Despite following Tessa Dare on twitter for weeks now, Romancing the Duke is the first one of her books that I’ve ever read. Don’t worry, I’m thoroughly kicking myself for waiting so long to read her work.
In some ways, Romancing the Duke is a standard Regency romance because it has the scenery and politics common to the genre.
I do think that the book veers away from the Regency standard because of the characters that Dare has created and how they interact with their world. Even though I’m not always the biggest fan of historical fiction set in Europe (because they tend to lack non-servile characters of color), I was charmed to pieces by this book because of how the characters interacted and how weirdly relatable the heroine’s thought process was.
The heroine in Romancing the Duke is Isolde “Izzy” Goodnight, the grown-up daughter of a famous writer known across the country for a series of stories written as if he was telling them to her. After the sudden death of her father, Izzy finds herself desperate and on her own thanks to a selfish and possibly sadistic cousin who gleefully runs with the fact that Izzy’s father never made any changes to his will before his death. With no funds to her name and unsure of how to manage in the world, Izzy finds herself shocked when a letter comes to her, telling her of a bequest from one of her father’s many patrons.
Of course, this is a romance novel so it’s not as plain and simple as it seems. The castle is run-down, full of bats, and half-empty of furnishings, but it isn’t empty. That’s where our hero comes in.
Ransom is a duke unlike any I’ve ever read before. The intense, broody mood that he’s in for much of the book? Yeah, it’s not an act. Ransom is a man unused to gentle things. Not because he’s a manly man and they don’t want love, but because he’s straight up been removed from the opportunity to have love given to him. Seriously, he’s got one hell of a tragic backstory that gets fleshed out throughout the book. By the end of it, you both want to hug him and smacking and it’s hard to figure out which desire is more intense.
Partially blinded by an injury, Ransom has locked himself up in the remains of the castle with only his valet Duncan, his dog Magnus, and the vicar’s daughter Abigail as relatively regular companions. He’s surly and kind of a jerk, but at least some of his anger can be explained by what has happened to him.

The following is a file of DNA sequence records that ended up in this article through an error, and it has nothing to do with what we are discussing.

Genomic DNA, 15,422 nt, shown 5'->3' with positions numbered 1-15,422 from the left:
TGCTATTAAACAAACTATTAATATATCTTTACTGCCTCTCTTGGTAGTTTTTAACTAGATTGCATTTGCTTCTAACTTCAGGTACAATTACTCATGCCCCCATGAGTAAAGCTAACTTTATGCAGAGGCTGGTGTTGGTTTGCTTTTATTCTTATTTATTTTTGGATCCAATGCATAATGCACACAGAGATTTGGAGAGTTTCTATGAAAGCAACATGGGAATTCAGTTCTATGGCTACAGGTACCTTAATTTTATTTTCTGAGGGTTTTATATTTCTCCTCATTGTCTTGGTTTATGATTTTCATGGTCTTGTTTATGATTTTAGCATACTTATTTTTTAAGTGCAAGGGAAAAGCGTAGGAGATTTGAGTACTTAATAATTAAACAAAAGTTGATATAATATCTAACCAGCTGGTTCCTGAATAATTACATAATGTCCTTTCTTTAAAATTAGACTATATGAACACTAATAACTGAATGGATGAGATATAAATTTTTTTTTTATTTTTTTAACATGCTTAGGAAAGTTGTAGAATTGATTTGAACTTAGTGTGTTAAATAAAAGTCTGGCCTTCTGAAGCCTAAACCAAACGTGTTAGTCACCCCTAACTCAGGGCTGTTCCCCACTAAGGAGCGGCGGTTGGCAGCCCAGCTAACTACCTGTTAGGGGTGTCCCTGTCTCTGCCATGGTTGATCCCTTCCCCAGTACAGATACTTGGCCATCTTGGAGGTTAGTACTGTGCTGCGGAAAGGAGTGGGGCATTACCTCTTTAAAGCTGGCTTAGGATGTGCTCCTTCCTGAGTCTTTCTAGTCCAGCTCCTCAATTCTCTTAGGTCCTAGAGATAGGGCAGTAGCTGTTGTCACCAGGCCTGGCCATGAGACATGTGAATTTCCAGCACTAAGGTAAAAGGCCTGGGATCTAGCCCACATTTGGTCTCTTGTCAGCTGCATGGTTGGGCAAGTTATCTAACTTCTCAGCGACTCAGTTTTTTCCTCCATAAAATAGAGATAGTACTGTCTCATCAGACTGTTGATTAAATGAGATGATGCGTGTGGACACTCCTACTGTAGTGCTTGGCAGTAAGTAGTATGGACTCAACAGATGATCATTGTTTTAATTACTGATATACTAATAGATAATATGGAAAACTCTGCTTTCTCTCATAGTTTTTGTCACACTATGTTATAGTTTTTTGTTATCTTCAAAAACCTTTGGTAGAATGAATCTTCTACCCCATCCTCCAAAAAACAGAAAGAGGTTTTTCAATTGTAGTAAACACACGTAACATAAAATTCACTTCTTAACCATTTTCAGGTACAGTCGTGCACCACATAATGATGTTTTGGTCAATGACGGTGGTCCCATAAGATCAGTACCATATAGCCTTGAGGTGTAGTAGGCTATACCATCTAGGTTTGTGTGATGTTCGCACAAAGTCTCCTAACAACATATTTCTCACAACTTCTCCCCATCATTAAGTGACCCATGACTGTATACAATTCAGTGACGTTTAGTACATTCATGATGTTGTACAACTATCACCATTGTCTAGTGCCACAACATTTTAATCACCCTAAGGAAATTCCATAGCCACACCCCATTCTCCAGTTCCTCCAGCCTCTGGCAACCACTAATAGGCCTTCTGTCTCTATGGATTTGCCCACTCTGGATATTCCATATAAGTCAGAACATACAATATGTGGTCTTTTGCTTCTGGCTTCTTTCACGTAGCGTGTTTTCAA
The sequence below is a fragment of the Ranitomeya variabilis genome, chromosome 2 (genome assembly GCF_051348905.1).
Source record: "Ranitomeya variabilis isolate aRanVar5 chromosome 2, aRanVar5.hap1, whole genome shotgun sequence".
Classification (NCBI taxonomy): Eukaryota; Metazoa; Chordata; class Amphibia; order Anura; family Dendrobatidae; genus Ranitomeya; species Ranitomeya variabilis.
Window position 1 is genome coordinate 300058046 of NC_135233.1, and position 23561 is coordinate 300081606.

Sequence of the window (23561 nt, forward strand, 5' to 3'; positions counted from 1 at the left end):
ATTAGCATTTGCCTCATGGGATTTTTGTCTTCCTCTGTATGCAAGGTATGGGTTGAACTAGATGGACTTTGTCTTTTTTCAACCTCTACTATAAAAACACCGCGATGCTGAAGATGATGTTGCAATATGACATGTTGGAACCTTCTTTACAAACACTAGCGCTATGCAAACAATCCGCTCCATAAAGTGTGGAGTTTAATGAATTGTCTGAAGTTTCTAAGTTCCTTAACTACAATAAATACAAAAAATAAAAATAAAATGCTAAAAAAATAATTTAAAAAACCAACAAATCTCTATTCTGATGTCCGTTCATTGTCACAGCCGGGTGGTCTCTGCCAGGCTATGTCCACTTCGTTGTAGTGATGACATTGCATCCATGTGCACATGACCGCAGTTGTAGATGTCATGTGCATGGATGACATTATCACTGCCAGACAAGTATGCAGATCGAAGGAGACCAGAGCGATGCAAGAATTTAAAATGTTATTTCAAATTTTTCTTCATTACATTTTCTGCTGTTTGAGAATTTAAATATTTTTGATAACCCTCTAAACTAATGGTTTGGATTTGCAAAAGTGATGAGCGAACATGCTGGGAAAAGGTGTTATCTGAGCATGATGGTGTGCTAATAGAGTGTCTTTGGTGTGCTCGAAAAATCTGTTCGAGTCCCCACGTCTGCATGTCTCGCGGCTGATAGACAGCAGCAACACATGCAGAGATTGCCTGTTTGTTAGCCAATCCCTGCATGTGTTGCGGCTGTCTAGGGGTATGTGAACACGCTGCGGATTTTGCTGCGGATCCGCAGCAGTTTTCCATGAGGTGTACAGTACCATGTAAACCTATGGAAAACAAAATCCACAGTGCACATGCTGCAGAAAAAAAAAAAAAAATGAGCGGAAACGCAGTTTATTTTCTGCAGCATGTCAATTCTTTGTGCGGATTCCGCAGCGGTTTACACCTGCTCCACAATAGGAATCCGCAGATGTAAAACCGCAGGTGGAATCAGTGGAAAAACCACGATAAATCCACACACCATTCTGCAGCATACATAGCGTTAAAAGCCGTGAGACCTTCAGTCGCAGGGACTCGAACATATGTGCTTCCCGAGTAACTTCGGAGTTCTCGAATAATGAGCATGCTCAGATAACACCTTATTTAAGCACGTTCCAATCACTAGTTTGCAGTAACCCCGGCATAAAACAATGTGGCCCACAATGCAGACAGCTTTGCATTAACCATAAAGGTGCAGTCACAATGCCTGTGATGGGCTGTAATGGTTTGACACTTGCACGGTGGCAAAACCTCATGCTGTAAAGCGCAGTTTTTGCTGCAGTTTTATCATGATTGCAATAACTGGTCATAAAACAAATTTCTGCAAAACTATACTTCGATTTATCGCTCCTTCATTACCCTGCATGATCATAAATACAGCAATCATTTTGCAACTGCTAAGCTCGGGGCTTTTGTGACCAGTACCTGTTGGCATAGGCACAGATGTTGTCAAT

Basically, Romancing the Duke is the story of what happens when an immovable object (Ransom) meets an unstoppable force (Izzy). But you know, with lots of sexual tension that certainly doesn’t stay unresolved for very long. I love this book because at the heart of it, it’s about two people getting to understand that they deserve more and that they deserve better, even from the people that love and care about them. Both Izzy and Ransom have moments where it hits them that they can have what they deserve (and that they can have one another) and it’s all so very intense.
I felt a little bit like swooning while reading and that’s not something that usually happens to me. I’m the anti-swooner.
Speaking of swooning, I love that there’s a moment where Izzy faints at the start of the book right when she meets Ransom. He of course assumes it’s because of his scar or because she’s this super innocent lady but nope. Izzy is quick to assure him that it’s because she hadn’t eaten in ages. There’s nothing wrong with swooning but in a genre where it is pretty common for our heroines to see a dashing duke and then fall to the ground in a tangle of skirts, this was a pretty funny change.
One of the actual best parts of the book (as well as the background for a couple of significant plot points that I refuse to give away even though the book has been for over a year and a half by now) revolves around the stories that Izzy Goodnight’s father became famous for.
The Goodnight Stories have an in-world fandom. They do all the things that modern fans do (from cosplaying as their favorite characters to throwing wild speculation at people connected with their favorite media — in this, Izzy). Of course, I know that fans and therefore fandom have existed since the very first stories were told to a crowd, but even in books about authors, you don’t see this side of it. It’s not quite as bad as what Sir Arthur Conan Doyle had to deal with when it came to Sherlock Holmes fans but I thoroughly enjoyed the fact that we got to see both the good and bad parts about fandom during the Regency era.
Now there’s a lot to like about this book (and I’m considering getting the next book as I type), but I do have a few quibbles to bring up.
First – I’m pretty sure that Ransom’s dog Magnus just up vanishes. Where does he go? Why isn’t he mentioned more? I felt as if he was a seeing eye dog of a fashion but did Izzy’s increasing presence in Ransom’s life mean that he’s not needed?
Weirdly, this was something that I kept thinking about…
Second – There’s a sex scene after the dinner party scene that was actually very uncomfortable for me to read because Ransom’s dialogue slipped firmly into the creepy coercion no-zone for me. Sure, Izzy is happily consenting, but her consent didn’t really make up for the fact that in that scene I came close to being triggered. All of the other sex scenes in the book are great, super sexy and even cute in someways, but that one rubbed me the wrong way.
Aside from that and a few other tiny things, I really do recommend this book! If you like Regency romance and witty, sweet heroines that run circles around the main man in their lives, Romancing The Duke might be right for you.